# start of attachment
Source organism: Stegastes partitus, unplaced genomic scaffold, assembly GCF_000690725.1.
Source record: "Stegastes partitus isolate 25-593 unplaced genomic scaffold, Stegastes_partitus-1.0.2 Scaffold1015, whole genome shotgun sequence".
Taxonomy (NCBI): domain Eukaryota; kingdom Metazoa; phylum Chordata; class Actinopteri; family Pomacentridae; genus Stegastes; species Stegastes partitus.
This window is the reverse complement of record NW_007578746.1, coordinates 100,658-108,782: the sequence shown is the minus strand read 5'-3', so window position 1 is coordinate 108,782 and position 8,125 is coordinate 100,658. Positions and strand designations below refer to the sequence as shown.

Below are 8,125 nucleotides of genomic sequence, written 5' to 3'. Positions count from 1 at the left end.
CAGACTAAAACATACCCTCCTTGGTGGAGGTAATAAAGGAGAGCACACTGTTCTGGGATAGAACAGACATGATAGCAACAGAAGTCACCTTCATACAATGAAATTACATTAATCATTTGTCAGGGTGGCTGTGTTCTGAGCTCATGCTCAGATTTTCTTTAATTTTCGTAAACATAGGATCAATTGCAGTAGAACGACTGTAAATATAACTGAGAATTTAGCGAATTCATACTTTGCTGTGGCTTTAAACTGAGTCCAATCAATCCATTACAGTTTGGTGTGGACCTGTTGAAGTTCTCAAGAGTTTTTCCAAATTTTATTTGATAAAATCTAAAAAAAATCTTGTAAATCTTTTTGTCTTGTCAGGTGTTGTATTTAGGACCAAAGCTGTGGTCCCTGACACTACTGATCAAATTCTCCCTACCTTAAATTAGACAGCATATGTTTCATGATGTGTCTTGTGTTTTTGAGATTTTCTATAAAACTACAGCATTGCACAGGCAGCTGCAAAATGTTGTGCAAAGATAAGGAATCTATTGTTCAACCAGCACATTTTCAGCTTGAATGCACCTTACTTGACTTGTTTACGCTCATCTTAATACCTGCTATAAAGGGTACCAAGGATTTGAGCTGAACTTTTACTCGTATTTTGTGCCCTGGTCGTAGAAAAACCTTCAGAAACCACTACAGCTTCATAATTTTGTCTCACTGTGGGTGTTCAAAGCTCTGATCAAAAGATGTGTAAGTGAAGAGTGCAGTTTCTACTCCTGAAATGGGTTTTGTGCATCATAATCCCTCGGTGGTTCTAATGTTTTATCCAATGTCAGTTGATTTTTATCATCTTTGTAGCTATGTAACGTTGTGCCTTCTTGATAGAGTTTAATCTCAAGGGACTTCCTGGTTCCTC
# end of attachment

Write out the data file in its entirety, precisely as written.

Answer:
Source organism: Stegastes partitus, unplaced genomic scaffold, assembly GCF_000690725.1.
Source record: "Stegastes partitus isolate 25-593 unplaced genomic scaffold, Stegastes_partitus-1.0.2 Scaffold1015, whole genome shotgun sequence".
Taxonomy (NCBI): domain Eukaryota; kingdom Metazoa; phylum Chordata; class Actinopteri; family Pomacentridae; genus Stegastes; species Stegastes partitus.
This window is the reverse complement of record NW_007578746.1, coordinates 100,658-108,782: the sequence shown is the minus strand read 5'-3', so window position 1 is coordinate 108,782 and position 8,125 is coordinate 100,658. Positions and strand designations below refer to the sequence as shown.

Below are 8,125 nucleotides of genomic sequence, written 5' to 3'. Positions count from 1 at the left end.
CAGACTAAAACATACCCTCCTTGGTGGAGGTAATAAAGGAGAGCACACTGTTCTGGGATAGAACAGACATGATAGCAACAGAAGTCACCTTCATACAATGAAATTACATTAATCATTTGTCAGGGTGGCTGTGTTCTGAGCTCATGCTCAGATTTTCTTTAATTTTCGTAAACATAGGATCAATTGCAGTAGAACGACTGTAAATATAACTGAGAATTTAGCGAATTCATACTTTGCTGTGGCTTTAAACTGAGTCCAATCAATCCATTACAGTTTGGTGTGGACCTGTTGAAGTTCTCAAGAGTTTTTCCAAATTTTATTTGATAAAATCTAAAAAAAATCTTGTAAATCTTTTTGTCTTGTCAGGTGTTGTATTTAGGACCAAAGCTGTGGTCCCTGACACTACTGATCAAATTCTCCCTACCTTAAATTAGACAGCATATGTTTCATGATGTGTCTTGTGTTTTTGAGATTTTCTATAAAACTACAGCATTGCACAGGCAGCTGCAAAATGTTGTGCAAAGATAAGGAATCTATTGTTCAACCAGCACATTTTCAGCTTGAATGCACCTTACTTGACTTGTTTACGCTCATCTTAATACCTGCTATAAAGGGTACCAAGGATTTGAGCTGAACTTTTACTCGTATTTTGTGCCCTGGTCGTAGAAAAACCTTCAGAAACCACTACAGCTTCATAATTTTGTCTCACTGTGGGTGTTCAAAGCTCTGATCAAAAGATGTGTAAGTGAAGAGTGCAGTTTCTACTCCTGAAATGGGTTTTGTGCATCATAATCCCTCGGTGGTTCTAATGTTTTATCCAATGTCAGTTGATTTTTATCATCTTTGTAGCTATGTAACGTTGTGCCTTCTTGATAGAGTTTAATCTCAAGGGACTTCCTGGTTCCTC